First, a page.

However, while the image needs to be professional, it doesn’t need to be serious and boring. Bring your headshots to life by experimenting with different poses and styles. Perhaps your LinkedIn headshot is stylish, but your Facebook headshot is a bit more playful. Try out different outfits to fit the mood of the image. See what gets the best response.
It is also a good idea to keep your headshot regularly updated. If you change your look (haircut, makeup, facial hair), change your headshot. For example, at Vanity Studios, we dress headshots to fit the season, demonstrating that you are active and engaged on your social media: throw on a Christmas jumper to celebrate the festive season, but make sure to swap out for a summer t-shirt once the seasons change.
If you are promoting products, having some product shots clearly visible on your social media is essential. People visiting your profile or business page will want to see what you are selling, how it works, and where it might fit into their lifestyle.
Rather than shooting the product against a plain background, consider showing the product in-situ to bring it to life. Your handmade earrings may look great against a black background, but a stylish shot of someone wearing them will feel a lot more real and relatable.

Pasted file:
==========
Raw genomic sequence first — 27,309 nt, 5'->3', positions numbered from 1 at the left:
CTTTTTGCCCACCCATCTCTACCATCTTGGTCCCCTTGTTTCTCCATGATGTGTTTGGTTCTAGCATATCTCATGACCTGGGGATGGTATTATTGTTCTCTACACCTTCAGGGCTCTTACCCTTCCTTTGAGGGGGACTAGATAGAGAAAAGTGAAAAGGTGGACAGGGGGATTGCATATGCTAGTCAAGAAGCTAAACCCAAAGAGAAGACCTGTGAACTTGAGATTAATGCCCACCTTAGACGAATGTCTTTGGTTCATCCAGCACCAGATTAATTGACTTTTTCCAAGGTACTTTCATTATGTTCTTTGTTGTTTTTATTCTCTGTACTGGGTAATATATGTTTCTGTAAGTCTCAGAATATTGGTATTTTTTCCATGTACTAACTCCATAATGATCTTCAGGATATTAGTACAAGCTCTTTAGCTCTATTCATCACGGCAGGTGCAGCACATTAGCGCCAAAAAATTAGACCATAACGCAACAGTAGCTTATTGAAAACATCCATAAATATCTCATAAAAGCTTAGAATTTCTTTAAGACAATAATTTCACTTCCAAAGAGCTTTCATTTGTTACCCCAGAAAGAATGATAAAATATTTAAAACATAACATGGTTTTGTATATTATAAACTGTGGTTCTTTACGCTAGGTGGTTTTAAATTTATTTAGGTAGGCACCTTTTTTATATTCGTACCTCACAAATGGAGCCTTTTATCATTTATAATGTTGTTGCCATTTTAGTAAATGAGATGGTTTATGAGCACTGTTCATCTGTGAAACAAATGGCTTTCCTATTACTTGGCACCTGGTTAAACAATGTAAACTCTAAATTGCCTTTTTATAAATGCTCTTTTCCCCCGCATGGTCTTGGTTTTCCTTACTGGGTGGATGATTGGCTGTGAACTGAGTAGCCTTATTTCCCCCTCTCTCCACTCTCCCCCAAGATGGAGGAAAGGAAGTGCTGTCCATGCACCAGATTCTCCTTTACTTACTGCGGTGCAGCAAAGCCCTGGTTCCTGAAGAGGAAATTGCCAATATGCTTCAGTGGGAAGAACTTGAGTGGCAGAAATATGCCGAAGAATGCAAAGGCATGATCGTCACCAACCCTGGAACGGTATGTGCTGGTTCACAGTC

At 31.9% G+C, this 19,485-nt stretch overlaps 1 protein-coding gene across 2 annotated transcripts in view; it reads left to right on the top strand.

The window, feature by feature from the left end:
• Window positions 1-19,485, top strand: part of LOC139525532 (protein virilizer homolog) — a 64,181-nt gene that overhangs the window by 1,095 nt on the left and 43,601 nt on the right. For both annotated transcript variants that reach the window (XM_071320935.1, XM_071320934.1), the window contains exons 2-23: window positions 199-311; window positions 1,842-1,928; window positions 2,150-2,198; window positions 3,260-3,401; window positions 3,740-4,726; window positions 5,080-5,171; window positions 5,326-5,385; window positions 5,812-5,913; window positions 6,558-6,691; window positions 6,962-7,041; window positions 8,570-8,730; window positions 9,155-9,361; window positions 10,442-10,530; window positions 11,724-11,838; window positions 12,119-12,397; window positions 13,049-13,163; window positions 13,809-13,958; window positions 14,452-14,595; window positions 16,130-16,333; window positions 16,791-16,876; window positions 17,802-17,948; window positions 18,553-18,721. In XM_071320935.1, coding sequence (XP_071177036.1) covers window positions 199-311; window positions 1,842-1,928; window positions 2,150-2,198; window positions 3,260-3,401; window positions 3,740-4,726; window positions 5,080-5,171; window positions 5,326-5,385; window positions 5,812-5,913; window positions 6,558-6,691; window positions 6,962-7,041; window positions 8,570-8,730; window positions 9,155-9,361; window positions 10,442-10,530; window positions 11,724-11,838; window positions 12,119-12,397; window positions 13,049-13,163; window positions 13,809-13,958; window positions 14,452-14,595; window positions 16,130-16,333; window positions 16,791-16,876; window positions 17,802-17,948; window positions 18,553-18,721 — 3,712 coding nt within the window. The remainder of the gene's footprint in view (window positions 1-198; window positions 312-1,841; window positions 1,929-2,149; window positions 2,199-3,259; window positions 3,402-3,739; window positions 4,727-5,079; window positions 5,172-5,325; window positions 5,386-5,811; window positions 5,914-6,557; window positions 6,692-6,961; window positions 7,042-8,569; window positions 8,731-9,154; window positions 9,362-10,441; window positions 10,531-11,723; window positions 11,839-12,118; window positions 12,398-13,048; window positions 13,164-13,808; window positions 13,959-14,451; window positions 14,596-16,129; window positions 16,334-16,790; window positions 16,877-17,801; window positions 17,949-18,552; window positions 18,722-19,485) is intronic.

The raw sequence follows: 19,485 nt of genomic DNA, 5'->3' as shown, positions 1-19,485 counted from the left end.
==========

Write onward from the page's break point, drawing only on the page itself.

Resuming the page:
Even if your ‘product’ is more abstract—perhaps an experience, such as a holiday or entertainment—showing it being lived will help people imagine what it would be like to experience it for themselves. Remember, imagination is a powerful tool in promoting any product.
People also aspire to live fun, enjoyable and stylish lives. Showing your product being a part of that aspirational lifestyle helps cement that idea, making them feel more stylish and fun simply by owning or experiencing the product.
I often suggest that they model the product themselves, doubling as both headshot and product shot. It also shows that you personally use the product: it’s not abstract or a money-grab. It’s a product you believe in and uses yourself!